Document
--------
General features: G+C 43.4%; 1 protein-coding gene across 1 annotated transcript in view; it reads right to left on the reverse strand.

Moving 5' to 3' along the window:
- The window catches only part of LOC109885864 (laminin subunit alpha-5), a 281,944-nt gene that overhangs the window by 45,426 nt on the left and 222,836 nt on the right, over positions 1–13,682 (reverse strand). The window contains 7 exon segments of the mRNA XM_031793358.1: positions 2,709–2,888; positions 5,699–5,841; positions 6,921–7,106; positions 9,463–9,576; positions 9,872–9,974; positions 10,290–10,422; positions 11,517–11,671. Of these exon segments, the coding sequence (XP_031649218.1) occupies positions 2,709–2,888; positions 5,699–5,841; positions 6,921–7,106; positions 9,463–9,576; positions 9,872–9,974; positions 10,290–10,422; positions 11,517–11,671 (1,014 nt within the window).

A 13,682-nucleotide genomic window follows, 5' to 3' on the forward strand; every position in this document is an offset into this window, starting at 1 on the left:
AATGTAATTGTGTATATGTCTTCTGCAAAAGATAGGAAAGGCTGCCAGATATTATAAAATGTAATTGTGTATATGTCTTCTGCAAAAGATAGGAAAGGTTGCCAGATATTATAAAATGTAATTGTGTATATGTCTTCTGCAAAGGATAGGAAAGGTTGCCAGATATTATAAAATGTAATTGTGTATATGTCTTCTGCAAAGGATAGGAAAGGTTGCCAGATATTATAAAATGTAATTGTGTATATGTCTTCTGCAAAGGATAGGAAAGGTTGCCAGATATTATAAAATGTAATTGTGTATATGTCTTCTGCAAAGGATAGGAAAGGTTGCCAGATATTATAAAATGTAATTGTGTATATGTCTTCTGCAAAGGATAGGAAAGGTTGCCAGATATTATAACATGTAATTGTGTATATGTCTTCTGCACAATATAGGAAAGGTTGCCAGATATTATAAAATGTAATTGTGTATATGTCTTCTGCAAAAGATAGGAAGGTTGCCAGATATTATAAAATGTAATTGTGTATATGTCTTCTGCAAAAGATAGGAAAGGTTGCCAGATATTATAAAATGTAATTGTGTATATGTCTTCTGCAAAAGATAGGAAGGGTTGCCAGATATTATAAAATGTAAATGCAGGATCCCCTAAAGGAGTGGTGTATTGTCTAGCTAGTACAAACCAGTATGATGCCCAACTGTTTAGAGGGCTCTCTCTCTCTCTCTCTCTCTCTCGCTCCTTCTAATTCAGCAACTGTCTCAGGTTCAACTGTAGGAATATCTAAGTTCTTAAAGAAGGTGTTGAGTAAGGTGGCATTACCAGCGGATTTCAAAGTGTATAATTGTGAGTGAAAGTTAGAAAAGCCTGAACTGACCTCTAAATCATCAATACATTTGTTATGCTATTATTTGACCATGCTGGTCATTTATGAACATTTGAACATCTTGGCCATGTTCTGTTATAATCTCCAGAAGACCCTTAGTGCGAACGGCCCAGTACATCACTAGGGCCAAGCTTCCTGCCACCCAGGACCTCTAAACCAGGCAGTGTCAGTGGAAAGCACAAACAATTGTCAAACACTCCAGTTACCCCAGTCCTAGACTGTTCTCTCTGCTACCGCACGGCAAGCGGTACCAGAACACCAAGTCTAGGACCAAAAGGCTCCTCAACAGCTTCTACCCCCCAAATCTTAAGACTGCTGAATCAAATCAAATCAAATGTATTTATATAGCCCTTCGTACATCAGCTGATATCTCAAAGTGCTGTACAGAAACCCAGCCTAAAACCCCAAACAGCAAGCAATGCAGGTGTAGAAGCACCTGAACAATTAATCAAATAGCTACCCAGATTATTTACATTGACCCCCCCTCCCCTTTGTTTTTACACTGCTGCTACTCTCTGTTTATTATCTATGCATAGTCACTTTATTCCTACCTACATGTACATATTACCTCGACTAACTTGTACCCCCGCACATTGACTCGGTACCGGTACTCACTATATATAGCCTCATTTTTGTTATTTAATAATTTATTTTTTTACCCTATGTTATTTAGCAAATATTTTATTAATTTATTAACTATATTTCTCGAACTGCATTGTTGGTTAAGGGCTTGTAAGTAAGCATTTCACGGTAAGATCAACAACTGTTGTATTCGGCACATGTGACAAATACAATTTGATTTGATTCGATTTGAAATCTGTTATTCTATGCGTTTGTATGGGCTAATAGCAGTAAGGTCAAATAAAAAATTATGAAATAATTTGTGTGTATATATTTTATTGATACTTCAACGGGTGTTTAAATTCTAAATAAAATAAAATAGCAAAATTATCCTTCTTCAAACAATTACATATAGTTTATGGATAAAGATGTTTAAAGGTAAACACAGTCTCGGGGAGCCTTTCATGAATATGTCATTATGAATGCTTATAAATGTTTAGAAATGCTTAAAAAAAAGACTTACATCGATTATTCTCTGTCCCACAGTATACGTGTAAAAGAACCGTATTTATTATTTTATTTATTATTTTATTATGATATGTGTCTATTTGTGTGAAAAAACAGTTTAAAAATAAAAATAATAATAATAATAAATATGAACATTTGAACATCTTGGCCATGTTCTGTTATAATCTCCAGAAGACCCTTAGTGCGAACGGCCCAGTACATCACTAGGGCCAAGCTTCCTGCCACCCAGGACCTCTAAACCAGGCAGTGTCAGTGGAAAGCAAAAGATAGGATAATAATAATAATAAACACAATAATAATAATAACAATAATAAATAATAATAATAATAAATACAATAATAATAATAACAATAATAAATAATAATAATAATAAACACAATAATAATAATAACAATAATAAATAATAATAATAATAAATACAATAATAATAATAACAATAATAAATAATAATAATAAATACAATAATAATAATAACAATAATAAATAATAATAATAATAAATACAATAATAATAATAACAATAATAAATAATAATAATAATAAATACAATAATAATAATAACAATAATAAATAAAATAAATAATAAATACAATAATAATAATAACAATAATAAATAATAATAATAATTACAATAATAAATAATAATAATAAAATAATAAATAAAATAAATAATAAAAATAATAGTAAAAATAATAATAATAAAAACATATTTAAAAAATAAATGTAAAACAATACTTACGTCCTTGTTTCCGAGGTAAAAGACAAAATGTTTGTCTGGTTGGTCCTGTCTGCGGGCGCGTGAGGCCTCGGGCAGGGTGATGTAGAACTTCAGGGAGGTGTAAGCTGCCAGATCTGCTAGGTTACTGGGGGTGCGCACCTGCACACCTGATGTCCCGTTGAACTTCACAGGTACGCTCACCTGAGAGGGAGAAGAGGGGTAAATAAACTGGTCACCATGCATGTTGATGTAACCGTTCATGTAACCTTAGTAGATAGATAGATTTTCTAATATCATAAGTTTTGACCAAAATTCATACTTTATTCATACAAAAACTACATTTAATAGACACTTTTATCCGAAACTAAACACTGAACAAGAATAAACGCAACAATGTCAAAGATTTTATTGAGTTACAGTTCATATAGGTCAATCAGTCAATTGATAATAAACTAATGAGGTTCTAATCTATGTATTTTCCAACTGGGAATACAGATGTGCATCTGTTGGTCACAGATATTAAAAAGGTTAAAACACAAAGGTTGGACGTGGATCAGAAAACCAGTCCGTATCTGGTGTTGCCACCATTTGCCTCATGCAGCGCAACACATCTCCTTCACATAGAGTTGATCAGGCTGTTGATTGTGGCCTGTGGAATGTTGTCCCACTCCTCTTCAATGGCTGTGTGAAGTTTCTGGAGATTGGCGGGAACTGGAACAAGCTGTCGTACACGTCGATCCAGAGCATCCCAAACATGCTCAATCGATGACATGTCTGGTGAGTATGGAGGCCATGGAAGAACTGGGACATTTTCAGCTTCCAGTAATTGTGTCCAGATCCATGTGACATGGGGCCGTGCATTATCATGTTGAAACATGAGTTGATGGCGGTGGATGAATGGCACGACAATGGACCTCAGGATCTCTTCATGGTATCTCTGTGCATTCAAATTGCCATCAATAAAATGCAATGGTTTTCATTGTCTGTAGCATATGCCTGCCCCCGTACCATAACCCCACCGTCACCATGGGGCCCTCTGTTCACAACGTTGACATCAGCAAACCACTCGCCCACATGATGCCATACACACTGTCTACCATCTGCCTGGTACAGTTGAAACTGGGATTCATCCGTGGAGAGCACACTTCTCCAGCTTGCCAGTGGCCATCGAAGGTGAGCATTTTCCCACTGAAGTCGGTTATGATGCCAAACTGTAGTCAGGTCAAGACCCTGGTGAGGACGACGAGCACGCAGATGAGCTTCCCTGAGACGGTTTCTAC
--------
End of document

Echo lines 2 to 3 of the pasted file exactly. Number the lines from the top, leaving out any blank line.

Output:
Moving 5' to 3' along the window:
- The window catches only part of LOC109885864 (laminin subunit alpha-5), a 281,944-nt gene that overhangs the window by 45,426 nt on the left and 222,836 nt on the right, over positions 1–13,682 (reverse strand). The window contains 7 exon segments of the mRNA XM_031793358.1: positions 2,709–2,888; positions 5,699–5,841; positions 6,921–7,106; positions 9,463–9,576; positions 9,872–9,974; positions 10,290–10,422; positions 11,517–11,671. Of these exon segments, the coding sequence (XP_031649218.1) occupies positions 2,709–2,888; positions 5,699–5,841; positions 6,921–7,106; positions 9,463–9,576; positions 9,872–9,974; positions 10,290–10,422; positions 11,517–11,671 (1,014 nt within the window).